The OrganaBio Blog

The Supply Brain

Addressing supply chain challenges in cell and gene therapy

A Brief Introduction to Immunology

Breakthroughs in immunotherapy, such as chimeric antigen receptor T cell (CAR-T) therapy  and checkpoint inhibition antibodies, have led to a rejuvenated interest in the human immune system. Insights from basic immunology research drive approaches and innovations in the exploding immunotherapy field (Figure 1). Studies of tumor-infiltrating lymphocytes helped shed light on the complex tumor microenvironment and the mechanisms of cancer immune evasion. Discoveries of neo-antigens, unique biomarkers, and optimization of combination immunotherapy (Figure 1) have led to improved efficacy and patient outcomes. However, we still don’t fully understand the complex relationship between immunity and disease, especially when it comes to cell activation, cytotoxicity, regulation, and memory.

Immune cells are the cellular pillars of immunotherapy, and therefore, understanding immune responses is the key to developing new therapeutic strategies for cancer and infectious disease treatment. Tightly regulated surveillance by immune cells can distinguish between healthy, normal cells and unhealthy, abnormal cells, such as pathogen-infected, tumor, or auto-reactive cells. Effective immune responses could either eradicate infected and tumor cells or impair their phenotype and function.

Each of the various immune cell types has a unique role. Lymphocytes are part of the adaptive immune system, which include B cells and T cells. B cells play a major role in antibody-mediated immune responses, whereas T cells are involved in cell-mediated killing. Due to the ability of T cells to specifically recognize foreign antigens via the T cell receptor, various T cell products have been engineered to efficiently recognize viral infected cells and cancer cells. A couple of examples are Yescarta® (by Kite, a Gilead company) and Kymriah® (by Novartis), which were pioneers in FDA approval of Chimeric Antigen Receptor T cell (CAR-T cell) therapy. Additionally, the immunomodulatory properties of T regulatory cells have been utilized in organ transplantation and in the prevention and treatment of graft-versus-host disease and autoimmunity.

Innate immune cells, composed of natural killer (NK) cells, eosinophils, basophils, neutrophils, monocytes, macrophages, and dendritic cells, participate in initial immune responses by direct attack or indirect triggering of adaptive immune cell activation. In contrast to antigen-dependent T cells, NK cells are potent cytotoxic immune cells which exhibit a lower threshold of activation compared with other lymphocytes. Being ‘first-responders’ in viral infections and their unique ability to form memory, make NK cells ideal “off-the-shelf” allogeneic cell therapy candidates. Whether primary or genetically-modified, NK cells are emerging as major players in immunotherapy development.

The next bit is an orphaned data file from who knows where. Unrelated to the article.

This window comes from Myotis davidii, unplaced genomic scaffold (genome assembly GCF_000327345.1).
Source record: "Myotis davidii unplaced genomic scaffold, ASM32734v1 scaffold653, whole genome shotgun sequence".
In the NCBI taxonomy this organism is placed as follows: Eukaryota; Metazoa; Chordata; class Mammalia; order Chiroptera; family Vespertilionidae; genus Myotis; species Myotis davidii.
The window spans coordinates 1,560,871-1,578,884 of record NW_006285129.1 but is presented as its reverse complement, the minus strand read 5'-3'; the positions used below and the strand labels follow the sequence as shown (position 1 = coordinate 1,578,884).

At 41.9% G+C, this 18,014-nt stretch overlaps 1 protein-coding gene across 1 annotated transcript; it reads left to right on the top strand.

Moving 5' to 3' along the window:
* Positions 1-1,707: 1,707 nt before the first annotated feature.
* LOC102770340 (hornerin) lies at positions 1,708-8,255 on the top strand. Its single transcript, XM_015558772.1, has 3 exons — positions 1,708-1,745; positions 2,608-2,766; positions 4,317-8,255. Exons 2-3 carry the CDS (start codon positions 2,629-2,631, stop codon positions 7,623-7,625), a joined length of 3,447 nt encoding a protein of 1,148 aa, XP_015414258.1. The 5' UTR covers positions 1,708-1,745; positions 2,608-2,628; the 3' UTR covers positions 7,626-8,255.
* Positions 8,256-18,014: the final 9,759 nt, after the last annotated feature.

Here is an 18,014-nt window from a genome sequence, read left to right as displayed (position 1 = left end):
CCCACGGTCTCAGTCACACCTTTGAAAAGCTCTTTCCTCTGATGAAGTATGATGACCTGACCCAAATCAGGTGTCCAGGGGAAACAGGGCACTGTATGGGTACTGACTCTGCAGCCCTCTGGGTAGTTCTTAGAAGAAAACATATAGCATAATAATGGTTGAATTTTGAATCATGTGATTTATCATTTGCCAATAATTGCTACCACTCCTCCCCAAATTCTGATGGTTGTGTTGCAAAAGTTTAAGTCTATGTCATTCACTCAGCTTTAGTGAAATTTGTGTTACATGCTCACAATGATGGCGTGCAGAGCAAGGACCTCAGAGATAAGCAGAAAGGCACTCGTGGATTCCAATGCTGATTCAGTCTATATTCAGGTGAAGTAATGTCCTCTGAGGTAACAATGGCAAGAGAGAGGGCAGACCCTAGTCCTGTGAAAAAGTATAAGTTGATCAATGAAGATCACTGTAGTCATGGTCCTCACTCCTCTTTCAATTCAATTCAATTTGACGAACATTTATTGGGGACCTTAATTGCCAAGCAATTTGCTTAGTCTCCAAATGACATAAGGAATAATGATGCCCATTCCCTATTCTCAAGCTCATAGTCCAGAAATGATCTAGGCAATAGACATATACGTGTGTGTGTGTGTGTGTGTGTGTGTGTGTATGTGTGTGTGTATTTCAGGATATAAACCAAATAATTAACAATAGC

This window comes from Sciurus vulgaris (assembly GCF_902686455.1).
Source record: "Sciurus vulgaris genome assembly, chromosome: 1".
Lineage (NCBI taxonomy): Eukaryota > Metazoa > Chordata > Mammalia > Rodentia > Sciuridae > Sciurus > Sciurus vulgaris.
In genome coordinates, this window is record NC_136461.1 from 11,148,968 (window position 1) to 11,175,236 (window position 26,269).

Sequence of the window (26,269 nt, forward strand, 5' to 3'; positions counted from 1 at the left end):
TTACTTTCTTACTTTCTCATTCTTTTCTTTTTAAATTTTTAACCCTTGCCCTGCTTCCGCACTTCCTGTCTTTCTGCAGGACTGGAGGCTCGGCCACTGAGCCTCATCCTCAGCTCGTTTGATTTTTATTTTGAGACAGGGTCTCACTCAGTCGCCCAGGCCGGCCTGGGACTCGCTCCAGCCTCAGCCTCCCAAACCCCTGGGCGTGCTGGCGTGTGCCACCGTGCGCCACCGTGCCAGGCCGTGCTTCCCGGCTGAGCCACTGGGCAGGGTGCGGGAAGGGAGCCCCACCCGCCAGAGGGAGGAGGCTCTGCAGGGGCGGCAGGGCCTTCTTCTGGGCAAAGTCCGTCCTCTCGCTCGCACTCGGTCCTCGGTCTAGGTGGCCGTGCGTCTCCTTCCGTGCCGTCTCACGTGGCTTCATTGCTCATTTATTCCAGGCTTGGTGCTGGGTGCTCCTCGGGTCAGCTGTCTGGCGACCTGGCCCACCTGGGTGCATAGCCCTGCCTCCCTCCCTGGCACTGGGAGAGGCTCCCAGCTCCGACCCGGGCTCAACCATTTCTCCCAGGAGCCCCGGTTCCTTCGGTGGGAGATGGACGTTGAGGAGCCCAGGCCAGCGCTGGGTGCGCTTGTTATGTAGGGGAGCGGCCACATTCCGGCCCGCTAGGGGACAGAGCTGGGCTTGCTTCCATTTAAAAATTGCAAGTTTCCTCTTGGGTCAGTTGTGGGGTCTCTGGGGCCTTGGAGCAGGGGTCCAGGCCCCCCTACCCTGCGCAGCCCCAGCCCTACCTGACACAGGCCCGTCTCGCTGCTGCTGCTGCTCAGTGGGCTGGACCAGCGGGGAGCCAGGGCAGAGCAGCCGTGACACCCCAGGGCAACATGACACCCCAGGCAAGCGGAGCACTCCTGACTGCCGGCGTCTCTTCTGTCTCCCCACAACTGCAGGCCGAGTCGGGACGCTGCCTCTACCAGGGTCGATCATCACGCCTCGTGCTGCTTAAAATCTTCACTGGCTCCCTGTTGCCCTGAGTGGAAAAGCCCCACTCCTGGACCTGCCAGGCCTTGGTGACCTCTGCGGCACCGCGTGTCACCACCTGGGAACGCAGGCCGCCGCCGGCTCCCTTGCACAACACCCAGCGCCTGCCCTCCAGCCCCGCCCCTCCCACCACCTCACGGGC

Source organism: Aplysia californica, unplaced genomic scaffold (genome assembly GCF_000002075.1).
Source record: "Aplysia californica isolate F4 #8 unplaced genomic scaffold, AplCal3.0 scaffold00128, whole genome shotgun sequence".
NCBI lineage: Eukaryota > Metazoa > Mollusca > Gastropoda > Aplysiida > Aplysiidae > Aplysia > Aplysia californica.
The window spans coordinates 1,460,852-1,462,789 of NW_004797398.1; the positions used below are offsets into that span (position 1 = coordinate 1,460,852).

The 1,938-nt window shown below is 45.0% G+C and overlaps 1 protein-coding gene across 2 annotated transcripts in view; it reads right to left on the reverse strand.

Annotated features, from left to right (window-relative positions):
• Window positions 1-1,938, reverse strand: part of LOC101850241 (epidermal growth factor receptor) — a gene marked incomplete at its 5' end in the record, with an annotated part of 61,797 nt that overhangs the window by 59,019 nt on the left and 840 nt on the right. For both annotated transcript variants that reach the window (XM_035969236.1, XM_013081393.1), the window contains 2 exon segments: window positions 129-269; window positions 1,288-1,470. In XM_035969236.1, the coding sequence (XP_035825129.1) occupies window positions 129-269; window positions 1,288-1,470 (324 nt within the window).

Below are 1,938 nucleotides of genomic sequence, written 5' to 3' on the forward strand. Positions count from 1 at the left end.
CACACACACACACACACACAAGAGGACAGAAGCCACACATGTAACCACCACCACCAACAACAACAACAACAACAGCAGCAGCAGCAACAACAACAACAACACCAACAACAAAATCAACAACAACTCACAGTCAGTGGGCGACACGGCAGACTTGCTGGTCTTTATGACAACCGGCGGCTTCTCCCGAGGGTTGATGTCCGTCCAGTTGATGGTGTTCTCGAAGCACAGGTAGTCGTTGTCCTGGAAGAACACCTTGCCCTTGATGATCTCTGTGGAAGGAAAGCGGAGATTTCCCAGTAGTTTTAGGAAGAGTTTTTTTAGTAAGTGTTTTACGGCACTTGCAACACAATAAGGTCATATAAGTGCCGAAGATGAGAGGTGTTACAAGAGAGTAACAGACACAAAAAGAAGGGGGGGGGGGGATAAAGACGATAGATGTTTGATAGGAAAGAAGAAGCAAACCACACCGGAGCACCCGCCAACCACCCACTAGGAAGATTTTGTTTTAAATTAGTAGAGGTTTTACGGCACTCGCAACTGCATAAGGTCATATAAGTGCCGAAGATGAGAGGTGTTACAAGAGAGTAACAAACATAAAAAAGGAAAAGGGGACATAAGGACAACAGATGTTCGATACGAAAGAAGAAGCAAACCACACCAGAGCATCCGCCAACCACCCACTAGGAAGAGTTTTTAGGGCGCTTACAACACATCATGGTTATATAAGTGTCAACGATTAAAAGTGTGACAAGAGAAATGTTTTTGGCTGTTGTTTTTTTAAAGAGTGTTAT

By now, it has been established how important immunotherapy is for the treatment of cancer and other diseases. Personalized treatment approaches and combination therapy have shown great benefits to patients and improved survival. However, therapeutic optimization of multi-agent regimens is the most challenging. Therefore, it is vital for researchers and clinicians to understand the nature of our bodies’ immunobiology. While extremely complicated, looking ahead, we anticipate the advancement of immunotherapy to continue with the rapid growth of knowledge. In addition, with the successful application of autologous immunotherapies, such as Yescarta and Kymriah, the industry is now turning its eye to the development of allogeneic immunotherapies to treat many more patients, and at a more affordable price point. At OrganaBio, we’re working diligently to proactively address bottlenecks in allogeneic immunotherapy and to develop solutions that will enable researchers to rapidly move these therapies to clinic.


The Cancer Immunity Cycle and Combination Immunotherapy
Figure 1 The Cancer Immunity Cycle and Combination Immunotherapy. The numbers represent the phases of disease in which the immunotherapy reagent acts either alone or in combination with other agents. Morrissey, K., Yuraszeck, T., Li, C.‐C., Zhang, Y. and Kasichayanula, S. (2016), Immunotherapy and Novel Combinations in Oncology: Current Landscape, Challenges, and Opportunities. Clinical And Translational Science, 9: 89-104.

Sarah Alter

Sarah Alter, Ph.D., has 15 years of immunology experience which includes autoimmunity, cancer, and infectious disease. Before OrganaBio, Sarah was responsible for leading a team of scientists at Altor Bioscience. Sarah received her Doctorate from the University of Miami, Miller School of Medicine. She is also a registered Patent Agent. Her work was published in many peer-reviewed journals and presented at national and international meetings.